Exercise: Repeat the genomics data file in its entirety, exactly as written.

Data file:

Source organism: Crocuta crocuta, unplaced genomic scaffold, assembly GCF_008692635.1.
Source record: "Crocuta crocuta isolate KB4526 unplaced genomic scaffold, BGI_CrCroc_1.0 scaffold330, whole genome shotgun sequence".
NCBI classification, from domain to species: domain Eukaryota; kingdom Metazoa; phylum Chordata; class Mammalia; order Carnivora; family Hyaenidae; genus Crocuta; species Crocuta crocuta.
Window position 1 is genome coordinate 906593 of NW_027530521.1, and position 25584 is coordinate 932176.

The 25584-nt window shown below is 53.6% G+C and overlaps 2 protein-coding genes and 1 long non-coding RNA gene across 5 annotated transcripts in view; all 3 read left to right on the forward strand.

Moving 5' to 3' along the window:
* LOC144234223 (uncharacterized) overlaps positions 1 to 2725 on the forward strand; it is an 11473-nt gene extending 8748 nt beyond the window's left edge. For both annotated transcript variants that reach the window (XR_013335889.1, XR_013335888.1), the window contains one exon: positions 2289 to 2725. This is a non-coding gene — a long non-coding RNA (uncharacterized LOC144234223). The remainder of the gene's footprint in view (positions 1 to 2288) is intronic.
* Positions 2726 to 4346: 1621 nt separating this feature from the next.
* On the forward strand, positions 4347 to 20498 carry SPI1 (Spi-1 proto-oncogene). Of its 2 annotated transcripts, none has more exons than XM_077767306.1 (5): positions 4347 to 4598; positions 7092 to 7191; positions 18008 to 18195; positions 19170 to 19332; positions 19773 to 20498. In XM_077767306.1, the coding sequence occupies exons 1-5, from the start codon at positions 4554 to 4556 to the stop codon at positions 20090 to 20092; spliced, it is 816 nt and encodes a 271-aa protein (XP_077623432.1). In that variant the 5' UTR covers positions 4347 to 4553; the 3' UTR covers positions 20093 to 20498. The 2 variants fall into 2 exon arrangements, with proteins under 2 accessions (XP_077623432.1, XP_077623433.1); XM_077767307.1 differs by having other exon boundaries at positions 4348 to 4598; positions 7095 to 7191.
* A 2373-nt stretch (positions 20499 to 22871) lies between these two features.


Source organism: Crocuta crocuta, unplaced genomic scaffold, assembly GCF_008692635.1.
Source record: "Crocuta crocuta isolate KB4526 unplaced genomic scaffold, BGI_CrCroc_1.0 scaffold330, whole genome shotgun sequence".
NCBI classification, from domain to species: domain Eukaryota; kingdom Metazoa; phylum Chordata; class Mammalia; order Carnivora; family Hyaenidae; genus Crocuta; species Crocuta crocuta.
Window position 1 is genome coordinate 906593 of NW_027530521.1, and position 25584 is coordinate 932176.

The 25584-nt window shown below is 53.6% G+C and overlaps 2 protein-coding genes and 1 long non-coding RNA gene across 5 annotated transcripts in view; all 3 read left to right on the forward strand.

Moving 5' to 3' along the window:
* LOC144234223 (uncharacterized) overlaps positions 1 to 2725 on the forward strand; it is an 11473-nt gene extending 8748 nt beyond the window's left edge. For both annotated transcript variants that reach the window (XR_013335889.1, XR_013335888.1), the window contains one exon: positions 2289 to 2725. This is a non-coding gene — a long non-coding RNA (uncharacterized LOC144234223). The remainder of the gene's footprint in view (positions 1 to 2288) is intronic.
* Positions 2726 to 4346: 1621 nt separating this feature from the next.
* On the forward strand, positions 4347 to 20498 carry SPI1 (Spi-1 proto-oncogene). Of its 2 annotated transcripts, none has more exons than XM_077767306.1 (5): positions 4347 to 4598; positions 7092 to 7191; positions 18008 to 18195; positions 19170 to 19332; positions 19773 to 20498. In XM_077767306.1, the coding sequence occupies exons 1-5, from the start codon at positions 4554 to 4556 to the stop codon at positions 20090 to 20092; spliced, it is 816 nt and encodes a 271-aa protein (XP_077623432.1). In that variant the 5' UTR covers positions 4347 to 4553; the 3' UTR covers positions 20093 to 20498. The 2 variants fall into 2 exon arrangements, with proteins under 2 accessions (XP_077623432.1, XP_077623433.1); XM_077767307.1 differs by having other exon boundaries at positions 4348 to 4598; positions 7095 to 7191.
* A 2373-nt stretch (positions 20499 to 22871) lies between these two features.